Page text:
By Rabbi Shoshana Kaminsky
Deciding which particular part of this week’s parshah to read this morningwas a daunting challenge. Should I read the dramatic verse in which the floodgates of the heavens are split open—using the same verb as is used for splitting the Red Sea? Should I skip all the way to the upbeat ending, in which God swears over the rainbow never again to destroy the world? It is a pity that this morning’s celebrations are not taking place two weeks from today, when we will be reading Parshat Vayera, the portion that Jack read and spoke about at the seventieth anniversary of his bar mitzvah. I chose to begin at the start of the portion purely for the first verse: Noah was a righteous man, blameless in his generation. The medieval commentator Rashi cites two contrasting interpretations of this verse: it could mean that if Noah was this righteous in such a wicked generation, in a generation of righteous people, he would have been even more so. But most rabbinic commentators see this verse as casting Noah in a negative light: in comparison with the others
of this generation, he was righteous. But had he lived in the generation of Abraham, he would not have been seen as righteous.
The rabbis admired Noah because he took care of all those animals on the ark. But they strongly rebuked him because he failed to question God’s intention to wipe out all life from the rest of the earth. As it says at the end of our passage this morning: Noah did exactly as God had commanded. Add in brackets: but without questioning. By contrast, Abraham unflinchingly challenges God’s decision to destroy Sodom and Gemorrah. Abraham thunders: “Far be it from You to do a thing such as this, to put to death the righteous with the wicked so that the righteous should be like the wicked. Far be it from You! Will the Judge of the entire earth not perform justice?” Most of us would be like Noah, meekly doing what God had asked despite any misgivings. But Abraham’s moral compass is so straight, so uncompromising, that he has no hesitation in confronting God.
The same can be said of Jack Gubbay. I have had the pleasure over these years of seeing how Jack understands Torah. He holds the Torah to exactly the same high moral standard that he applies to himself and to the world around him. At the same time, he reads and interprets with a deep compassion, which is also such an integral part of who he is. I have shared widely Jack’s insightful understanding of Joseph’s inscrutable actions towards his brothers in Egypt, which appear to be cruel and arbitrary. On the contrary, says Jack. Joseph manipulates circumstances so that his brothers are placed in exactly the same position as many years earlier: he presents them with the ideal opportunity to rid themselves of the other son of Jacob’s beloved wife Rachel. Will his brothers act the same way as when they cheerfully sold Joseph into slavery? Only when Judah’s moving speech shows that they have changed does Joseph unveil himself to them. Jack’s reading of the text reveals the depth of Joseph’s trauma so many years later but also allows for the possibility of repentance and healing. It speaks in the nuances of human emotions, rather than in the absolutes of cruelty and power. Jack speaks softly, but it’s important to listen: those quiet words often hold extraordinary wisdom.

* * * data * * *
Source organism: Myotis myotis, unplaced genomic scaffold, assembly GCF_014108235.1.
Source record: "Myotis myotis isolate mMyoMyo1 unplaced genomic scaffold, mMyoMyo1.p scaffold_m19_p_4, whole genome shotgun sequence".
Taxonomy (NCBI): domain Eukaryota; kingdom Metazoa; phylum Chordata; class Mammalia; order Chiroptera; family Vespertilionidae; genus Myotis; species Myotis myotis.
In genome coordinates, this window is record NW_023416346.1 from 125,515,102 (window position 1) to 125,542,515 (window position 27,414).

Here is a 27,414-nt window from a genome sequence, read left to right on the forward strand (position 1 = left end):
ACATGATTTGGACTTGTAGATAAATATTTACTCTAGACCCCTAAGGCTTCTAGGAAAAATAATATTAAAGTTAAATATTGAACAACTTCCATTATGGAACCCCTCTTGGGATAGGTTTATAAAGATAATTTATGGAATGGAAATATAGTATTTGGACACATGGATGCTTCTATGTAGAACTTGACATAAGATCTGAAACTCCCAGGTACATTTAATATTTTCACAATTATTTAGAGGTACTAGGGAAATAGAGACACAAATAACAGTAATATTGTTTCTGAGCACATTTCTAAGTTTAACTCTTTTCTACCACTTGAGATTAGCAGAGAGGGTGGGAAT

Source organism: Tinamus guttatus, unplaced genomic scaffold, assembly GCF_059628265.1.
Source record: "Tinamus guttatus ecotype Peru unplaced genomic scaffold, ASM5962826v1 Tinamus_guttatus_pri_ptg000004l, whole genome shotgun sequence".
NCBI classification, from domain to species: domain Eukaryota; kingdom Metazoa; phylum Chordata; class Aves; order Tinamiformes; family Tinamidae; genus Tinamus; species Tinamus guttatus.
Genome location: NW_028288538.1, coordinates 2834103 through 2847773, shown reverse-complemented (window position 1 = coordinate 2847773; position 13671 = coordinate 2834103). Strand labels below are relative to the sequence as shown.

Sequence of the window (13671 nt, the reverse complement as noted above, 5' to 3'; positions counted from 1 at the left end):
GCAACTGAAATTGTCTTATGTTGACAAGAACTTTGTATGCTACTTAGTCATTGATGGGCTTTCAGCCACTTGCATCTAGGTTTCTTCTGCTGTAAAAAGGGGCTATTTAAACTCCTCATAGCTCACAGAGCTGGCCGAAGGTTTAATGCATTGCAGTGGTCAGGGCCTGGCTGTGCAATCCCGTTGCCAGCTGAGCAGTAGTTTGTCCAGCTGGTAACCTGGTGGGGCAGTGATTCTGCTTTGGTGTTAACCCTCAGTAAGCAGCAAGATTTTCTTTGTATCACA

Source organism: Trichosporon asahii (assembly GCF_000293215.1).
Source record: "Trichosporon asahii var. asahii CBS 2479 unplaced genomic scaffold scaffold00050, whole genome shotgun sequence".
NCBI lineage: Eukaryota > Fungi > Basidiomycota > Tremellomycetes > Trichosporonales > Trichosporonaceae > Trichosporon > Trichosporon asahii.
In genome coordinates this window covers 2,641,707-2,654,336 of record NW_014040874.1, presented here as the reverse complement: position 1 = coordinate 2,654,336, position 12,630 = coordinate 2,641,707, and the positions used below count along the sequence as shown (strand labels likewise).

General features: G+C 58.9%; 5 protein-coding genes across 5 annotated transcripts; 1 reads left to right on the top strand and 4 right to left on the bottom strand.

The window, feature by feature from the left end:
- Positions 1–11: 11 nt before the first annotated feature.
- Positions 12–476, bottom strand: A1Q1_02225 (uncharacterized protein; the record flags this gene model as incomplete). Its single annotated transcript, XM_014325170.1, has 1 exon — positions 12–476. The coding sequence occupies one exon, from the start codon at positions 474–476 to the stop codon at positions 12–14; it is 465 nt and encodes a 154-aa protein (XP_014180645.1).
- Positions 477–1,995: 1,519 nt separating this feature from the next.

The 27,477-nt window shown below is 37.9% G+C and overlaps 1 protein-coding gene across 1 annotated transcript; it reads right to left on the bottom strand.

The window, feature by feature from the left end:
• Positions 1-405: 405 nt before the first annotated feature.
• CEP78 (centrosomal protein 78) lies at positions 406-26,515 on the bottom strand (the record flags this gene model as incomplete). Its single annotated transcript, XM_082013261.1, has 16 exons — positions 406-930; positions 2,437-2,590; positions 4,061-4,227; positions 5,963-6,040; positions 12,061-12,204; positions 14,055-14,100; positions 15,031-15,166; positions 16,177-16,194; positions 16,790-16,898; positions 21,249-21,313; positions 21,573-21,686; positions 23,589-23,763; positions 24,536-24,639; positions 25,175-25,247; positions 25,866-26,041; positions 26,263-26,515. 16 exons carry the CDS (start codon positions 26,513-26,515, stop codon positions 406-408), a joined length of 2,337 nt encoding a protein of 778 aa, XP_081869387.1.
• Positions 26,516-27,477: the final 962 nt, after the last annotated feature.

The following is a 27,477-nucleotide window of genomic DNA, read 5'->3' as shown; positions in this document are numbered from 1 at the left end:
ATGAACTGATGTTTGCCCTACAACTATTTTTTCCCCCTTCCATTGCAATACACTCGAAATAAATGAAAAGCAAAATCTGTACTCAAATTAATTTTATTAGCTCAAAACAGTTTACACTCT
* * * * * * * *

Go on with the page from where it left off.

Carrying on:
A leaf has been placed on our Tree of Life to honour Jack. The inscription reads: “Jack Gubbay– Foundation Member. A shining light and an inspiration.” Jack was one of the visionaries who created this congregation more than fifty years ago, and he has been an active member ever since. In addition to participating in many parts of the community’s life, he has been unstinting in his efforts to make sure that our history is preserved and cherished. In his late eighties, he remains as intellectually curious and engaged with the events in the world as ever. Just this last week has seen an email exchange between us about the marginalisation of non-Orthodox Judaism in Israel and other worrying trends. He continues to advocate passionately for the Youth Achievement Award, arguing that we spend far too much time honouring older members of our community and not enough time recognising the accomplishments of our young leaders.
Jack, this congregation will not be the same without you. On behalf of everyone, I thank you for your devotion and commitment to Beit Shalom and its members over the entire length of its history. I wish you blessings on your move to Perth and much joy and continued opportunities for learning and growth once you arrive.